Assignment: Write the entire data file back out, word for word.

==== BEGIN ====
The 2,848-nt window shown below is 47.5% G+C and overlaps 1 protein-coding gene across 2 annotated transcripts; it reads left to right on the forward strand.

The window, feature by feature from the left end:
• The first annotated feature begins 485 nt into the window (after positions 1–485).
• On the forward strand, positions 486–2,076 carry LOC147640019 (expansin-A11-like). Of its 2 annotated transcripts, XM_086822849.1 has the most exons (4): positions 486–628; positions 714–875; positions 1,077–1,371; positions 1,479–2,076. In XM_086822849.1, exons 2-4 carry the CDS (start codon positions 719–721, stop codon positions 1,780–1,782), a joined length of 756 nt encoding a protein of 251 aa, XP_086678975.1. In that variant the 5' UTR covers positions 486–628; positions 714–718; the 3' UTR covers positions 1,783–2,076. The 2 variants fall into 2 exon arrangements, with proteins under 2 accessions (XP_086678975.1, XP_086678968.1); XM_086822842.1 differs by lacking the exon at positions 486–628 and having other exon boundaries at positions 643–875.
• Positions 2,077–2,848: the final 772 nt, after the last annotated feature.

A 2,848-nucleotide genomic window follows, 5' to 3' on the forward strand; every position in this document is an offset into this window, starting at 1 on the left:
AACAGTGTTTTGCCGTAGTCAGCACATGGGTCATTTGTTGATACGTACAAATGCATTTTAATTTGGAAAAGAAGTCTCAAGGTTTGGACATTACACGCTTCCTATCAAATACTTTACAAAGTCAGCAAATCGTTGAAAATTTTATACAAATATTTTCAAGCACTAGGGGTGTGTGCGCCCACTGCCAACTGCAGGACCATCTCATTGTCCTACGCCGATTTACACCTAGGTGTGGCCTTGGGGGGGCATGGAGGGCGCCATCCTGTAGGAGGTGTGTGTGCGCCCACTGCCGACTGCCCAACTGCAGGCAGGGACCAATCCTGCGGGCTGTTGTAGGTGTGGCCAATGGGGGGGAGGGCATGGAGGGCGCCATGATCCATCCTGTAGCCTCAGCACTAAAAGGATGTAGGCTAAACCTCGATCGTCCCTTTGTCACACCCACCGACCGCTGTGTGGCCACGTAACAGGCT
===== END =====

The 2,848-nt window shown below is 47.5% G+C and overlaps 1 protein-coding gene across 2 annotated transcripts; it reads left to right on the forward strand.

The window, feature by feature from the left end:
• The first annotated feature begins 485 nt into the window (after positions 1–485).
• On the forward strand, positions 486–2,076 carry LOC147640019 (expansin-A11-like). Of its 2 annotated transcripts, XM_086822849.1 has the most exons (4): positions 486–628; positions 714–875; positions 1,077–1,371; positions 1,479–2,076. In XM_086822849.1, exons 2-4 carry the CDS (start codon positions 719–721, stop codon positions 1,780–1,782), a joined length of 756 nt encoding a protein of 251 aa, XP_086678975.1. In that variant the 5' UTR covers positions 486–628; positions 714–718; the 3' UTR covers positions 1,783–2,076. The 2 variants fall into 2 exon arrangements, with proteins under 2 accessions (XP_086678975.1, XP_086678968.1); XM_086822842.1 differs by lacking the exon at positions 486–628 and having other exon boundaries at positions 643–875.
• Positions 2,077–2,848: the final 772 nt, after the last annotated feature.

A 2,848-nucleotide genomic window follows, 5' to 3' on the forward strand; every position in this document is an offset into this window, starting at 1 on the left:
AACAGTGTTTTGCCGTAGTCAGCACATGGGTCATTTGTTGATACGTACAAATGCATTTTAATTTGGAAAAGAAGTCTCAAGGTTTGGACATTACACGCTTCCTATCAAATACTTTACAAAGTCAGCAAATCGTTGAAAATTTTATACAAATATTTTCAAGCACTAGGGGTGTGTGCGCCCACTGCCAACTGCAGGACCATCTCATTGTCCTACGCCGATTTACACCTAGGTGTGGCCTTGGGGGGGCATGGAGGGCGCCATCCTGTAGGAGGTGTGTGTGCGCCCACTGCCGACTGCCCAACTGCAGGCAGGGACCAATCCTGCGGGCTGTTGTAGGTGTGGCCAATGGGGGGGAGGGCATGGAGGGCGCCATGATCCATCCTGTAGCCTCAGCACTAAAAGGATGTAGGCTAAACCTCGATCGTCCCTTTGTCACACCCACCGACCGCTGTGTGGCCACGTAACAGGCT